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Home -> Jules Verne -> A Journey to the Center of the Earth -> Chapter 5

A Journey to the Center of the Earth - Chapter 5

1. Preface

2. Chapter 1

3. Chapter 2

4. Chapter 3

5. Chapter 4

6. Chapter 5

7. Chapter 6

8. Chapter 7

9. Chapter 8

10. Chapter 9

11. Chapter 10

12. Chapter 11

13. Chapter 12

14. Chapter 13

15. Chapter 14

16. Chapter 15

17. Chapter 16

18. Chapter 17

19. Chapter 18

20. Chapter 19

21. Chapter 20

22. Chapter 21

23. Chapter 22

24. Chapter 23

25. Chapter 24

26. Chapter 25

27. Chapter 26

28. Chapter 27

29. Chapter 28

30. Chapter 29

31. Chapter 30

32. Chapter 31

33. Chapter 32

34. Chapter 33

35. Chapter 34

36. Chapter 35

37. Chapter 36

38. Chapter 37

39. Chapter 38

40. Chapter 39

41. Chapter 40

42. Chapter 41

43. Chapter 42

44. Chapter 43

45. Chapter 44

46. Chapter 45



I had only just time to replace the unfortunate document upon the

Professor Liedenbrock seemed to be greatly abstracted.

The ruling thought gave him no rest. Evidently he had gone deeply
into the matter, analytically and with profound scrutiny. He had
brought all the resources of his mind to bear upon it during his
walk, and he had come back to apply some new combination.

He sat in his armchair, and pen in hand he began what looked very
much like algebraic formula: I followed with my eyes his trembling
hands, I took count of every movement. Might not some unhoped-for
result come of it? I trembled, too, very unnecessarily, since the
true key was in my hands, and no other would open the secret.

For three long hours my uncle worked on without a word, without
lifting his head; rubbing out, beginning again, then rubbing out
again, and so on a hundred times.

I knew very well that if he succeeded in setting down these letters
in every possible relative position, the sentence would come out. But
I knew also that twenty letters alone could form two quintillions,
four hundred and thirty-two quadrillions, nine hundred and two
trillions, eight billions, a hundred and seventy-six millions, six
hundred and forty thousand combinations. Now, here were a hundred and
thirty-two letters in this sentence, and these hundred and thirty-two
letters would give a number of different sentences, each made up of
at least a hundred and thirty-three figures, a number which passed
far beyond all calculation or conception.

So I felt reassured as far as regarded this heroic method of solving
the difficulty.

But time was passing away; night came on; the street noises ceased;
my uncle, bending over his task, noticed nothing, not even Martha
half opening the door; he heard not a sound, not even that excellent
woman saying:

"Will not monsieur take any supper to-night?"

And poor Martha had to go away unanswered. As for me, after long
resistance, I was overcome by sleep, and fell off at the end of the
sofa, while uncle Liedenbrock went on calculating and rubbing out his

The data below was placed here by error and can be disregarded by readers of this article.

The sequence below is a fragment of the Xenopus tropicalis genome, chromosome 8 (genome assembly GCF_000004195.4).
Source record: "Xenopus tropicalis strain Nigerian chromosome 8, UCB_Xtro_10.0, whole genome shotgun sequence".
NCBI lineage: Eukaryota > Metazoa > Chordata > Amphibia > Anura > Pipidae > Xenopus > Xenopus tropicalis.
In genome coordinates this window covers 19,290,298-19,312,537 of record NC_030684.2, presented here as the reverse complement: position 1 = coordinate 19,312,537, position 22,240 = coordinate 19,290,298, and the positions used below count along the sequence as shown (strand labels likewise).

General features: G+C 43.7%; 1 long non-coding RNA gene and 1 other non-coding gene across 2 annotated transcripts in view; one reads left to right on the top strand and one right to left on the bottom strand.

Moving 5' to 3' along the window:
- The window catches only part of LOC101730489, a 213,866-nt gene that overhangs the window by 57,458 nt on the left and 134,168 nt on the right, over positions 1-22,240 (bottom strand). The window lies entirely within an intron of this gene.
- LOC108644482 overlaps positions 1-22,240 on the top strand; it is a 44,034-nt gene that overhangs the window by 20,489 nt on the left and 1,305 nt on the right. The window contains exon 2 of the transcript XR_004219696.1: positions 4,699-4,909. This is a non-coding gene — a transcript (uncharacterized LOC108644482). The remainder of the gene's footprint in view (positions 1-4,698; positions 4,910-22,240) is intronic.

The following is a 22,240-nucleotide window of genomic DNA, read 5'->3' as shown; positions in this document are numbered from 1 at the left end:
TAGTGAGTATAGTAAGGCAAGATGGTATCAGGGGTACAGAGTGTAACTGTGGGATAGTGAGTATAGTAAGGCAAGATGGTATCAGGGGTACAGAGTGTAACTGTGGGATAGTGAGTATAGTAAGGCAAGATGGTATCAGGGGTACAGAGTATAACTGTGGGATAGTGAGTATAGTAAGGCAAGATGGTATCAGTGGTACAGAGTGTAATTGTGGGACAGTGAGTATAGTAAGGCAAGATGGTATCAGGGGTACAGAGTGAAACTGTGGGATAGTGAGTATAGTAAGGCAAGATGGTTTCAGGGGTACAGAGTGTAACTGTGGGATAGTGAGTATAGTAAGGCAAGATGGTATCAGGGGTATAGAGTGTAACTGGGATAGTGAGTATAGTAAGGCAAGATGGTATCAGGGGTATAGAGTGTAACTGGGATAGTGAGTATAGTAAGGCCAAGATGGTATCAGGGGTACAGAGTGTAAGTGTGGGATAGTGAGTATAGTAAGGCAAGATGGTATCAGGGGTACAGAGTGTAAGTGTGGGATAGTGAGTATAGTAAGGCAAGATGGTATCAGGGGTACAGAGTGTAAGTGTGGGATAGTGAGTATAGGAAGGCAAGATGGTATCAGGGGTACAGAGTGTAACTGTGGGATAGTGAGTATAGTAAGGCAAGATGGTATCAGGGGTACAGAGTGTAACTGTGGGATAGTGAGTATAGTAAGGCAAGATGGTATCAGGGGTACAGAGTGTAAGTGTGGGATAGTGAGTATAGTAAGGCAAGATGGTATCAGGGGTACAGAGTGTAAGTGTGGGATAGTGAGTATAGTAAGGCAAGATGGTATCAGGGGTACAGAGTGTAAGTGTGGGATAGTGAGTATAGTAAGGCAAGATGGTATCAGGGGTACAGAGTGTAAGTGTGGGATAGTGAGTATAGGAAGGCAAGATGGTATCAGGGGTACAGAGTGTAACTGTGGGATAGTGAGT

When I awoke next morning that indefatigable worker was still at his
post. His red eyes, his pale complexion, his hair tangled between his
feverish fingers, the red spots on his cheeks, revealed his desperate
struggle with impossibilities, and the weariness of spirit, the
mental wrestlings he must have undergone all through that unhappy

To tell the plain truth, I pitied him. In spite of the reproaches
which I considered I had a right to lay upon him, a certain feeling
of compassion was beginning to gain upon me. The poor man was so
entirely taken up with his one idea that he had even forgotten how to
get angry. All the strength of his feelings was concentrated upon one
point alone; and as their usual vent was closed, it was to be feared
lest extreme tension should give rise to an explosion sooner or later.

I might with a word have loosened the screw of the steel vice that
was crushing his brain; but that word I would not speak.

Yet I was not an ill-natured fellow. Why was I dumb at such a crisis?
Why so insensible to my uncle's interests?

"No, no," I repeated, "I shall not speak. He would insist upon going;
nothing on earth could stop him. His imagination is a volcano, and to
do that which other geologists have never done he would risk his
life. I will preserve silence. I will keep the secret which mere
chance has revealed to me. To discover it, would be to kill Professor
Liedenbrock! Let him find it out himself if he can. I will never have
it laid to my door that I led him to his destruction."

Having formed this resolution, I folded my arms and waited. But I had
not reckoned upon one little incident which turned up a few hours

When our good Martha wanted to go to Market, she found the door
locked. The big key was gone. Who could have taken it out? Assuredly,
it was my uncle, when he returned the night before from his hurried

Was this done on purpose? Or was it a mistake? Did he want to reduce
us by famine? This seemed like going rather too far! What! should
Martha and I be victims of a position of things in which we had not
the smallest interest? It was a fact that a few years before this,
whilst my uncle was working at his great classification of minerals,